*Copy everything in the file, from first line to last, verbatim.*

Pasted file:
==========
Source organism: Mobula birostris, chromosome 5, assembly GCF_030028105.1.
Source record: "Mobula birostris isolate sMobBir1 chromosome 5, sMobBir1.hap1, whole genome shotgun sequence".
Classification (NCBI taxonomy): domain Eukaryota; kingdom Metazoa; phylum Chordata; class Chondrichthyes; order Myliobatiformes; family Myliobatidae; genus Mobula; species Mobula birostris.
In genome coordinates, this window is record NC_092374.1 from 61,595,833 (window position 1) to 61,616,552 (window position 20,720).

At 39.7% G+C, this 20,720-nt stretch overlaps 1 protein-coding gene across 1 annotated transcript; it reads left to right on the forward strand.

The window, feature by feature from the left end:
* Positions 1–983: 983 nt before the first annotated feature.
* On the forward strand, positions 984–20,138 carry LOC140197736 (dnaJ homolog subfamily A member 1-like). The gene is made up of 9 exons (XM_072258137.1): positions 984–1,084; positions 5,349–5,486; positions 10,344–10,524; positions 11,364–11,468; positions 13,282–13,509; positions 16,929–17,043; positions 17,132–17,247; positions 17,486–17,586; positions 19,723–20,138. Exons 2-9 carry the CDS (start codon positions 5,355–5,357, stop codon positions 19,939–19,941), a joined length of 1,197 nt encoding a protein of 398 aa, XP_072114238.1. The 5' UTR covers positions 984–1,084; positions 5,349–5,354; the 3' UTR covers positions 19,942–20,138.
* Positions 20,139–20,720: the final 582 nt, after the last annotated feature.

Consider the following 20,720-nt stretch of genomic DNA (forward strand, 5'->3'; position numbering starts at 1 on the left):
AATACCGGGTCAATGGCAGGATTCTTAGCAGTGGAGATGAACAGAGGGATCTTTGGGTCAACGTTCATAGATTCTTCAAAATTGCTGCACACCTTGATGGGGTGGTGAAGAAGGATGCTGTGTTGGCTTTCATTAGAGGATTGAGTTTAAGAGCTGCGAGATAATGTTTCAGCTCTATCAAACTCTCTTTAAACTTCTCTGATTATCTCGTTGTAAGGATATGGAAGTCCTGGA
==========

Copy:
Source organism: Mobula birostris, chromosome 5, assembly GCF_030028105.1.
Source record: "Mobula birostris isolate sMobBir1 chromosome 5, sMobBir1.hap1, whole genome shotgun sequence".
Classification (NCBI taxonomy): domain Eukaryota; kingdom Metazoa; phylum Chordata; class Chondrichthyes; order Myliobatiformes; family Myliobatidae; genus Mobula; species Mobula birostris.
In genome coordinates, this window is record NC_092374.1 from 61,595,833 (window position 1) to 61,616,552 (window position 20,720).

At 39.7% G+C, this 20,720-nt stretch overlaps 1 protein-coding gene across 1 annotated transcript; it reads left to right on the forward strand.

The window, feature by feature from the left end:
* Positions 1–983: 983 nt before the first annotated feature.
* On the forward strand, positions 984–20,138 carry LOC140197736 (dnaJ homolog subfamily A member 1-like). The gene is made up of 9 exons (XM_072258137.1): positions 984–1,084; positions 5,349–5,486; positions 10,344–10,524; positions 11,364–11,468; positions 13,282–13,509; positions 16,929–17,043; positions 17,132–17,247; positions 17,486–17,586; positions 19,723–20,138. Exons 2-9 carry the CDS (start codon positions 5,355–5,357, stop codon positions 19,939–19,941), a joined length of 1,197 nt encoding a protein of 398 aa, XP_072114238.1. The 5' UTR covers positions 984–1,084; positions 5,349–5,354; the 3' UTR covers positions 19,942–20,138.
* Positions 20,139–20,720: the final 582 nt, after the last annotated feature.

Consider the following 20,720-nt stretch of genomic DNA (forward strand, 5'->3'; position numbering starts at 1 on the left):
AATACCGGGTCAATGGCAGGATTCTTAGCAGTGGAGATGAACAGAGGGATCTTTGGGTCAACGTTCATAGATTCTTCAAAATTGCTGCACACCTTGATGGGGTGGTGAAGAAGGATGCTGTGTTGGCTTTCATTAGAGGATTGAGTTTAAGAGCTGCGAGATAATGTTTCAGCTCTATCAAACTCTCTTTAAACTTCTCTGATTATCTCGTTGTAAGGATATGGAAGTCCTGGA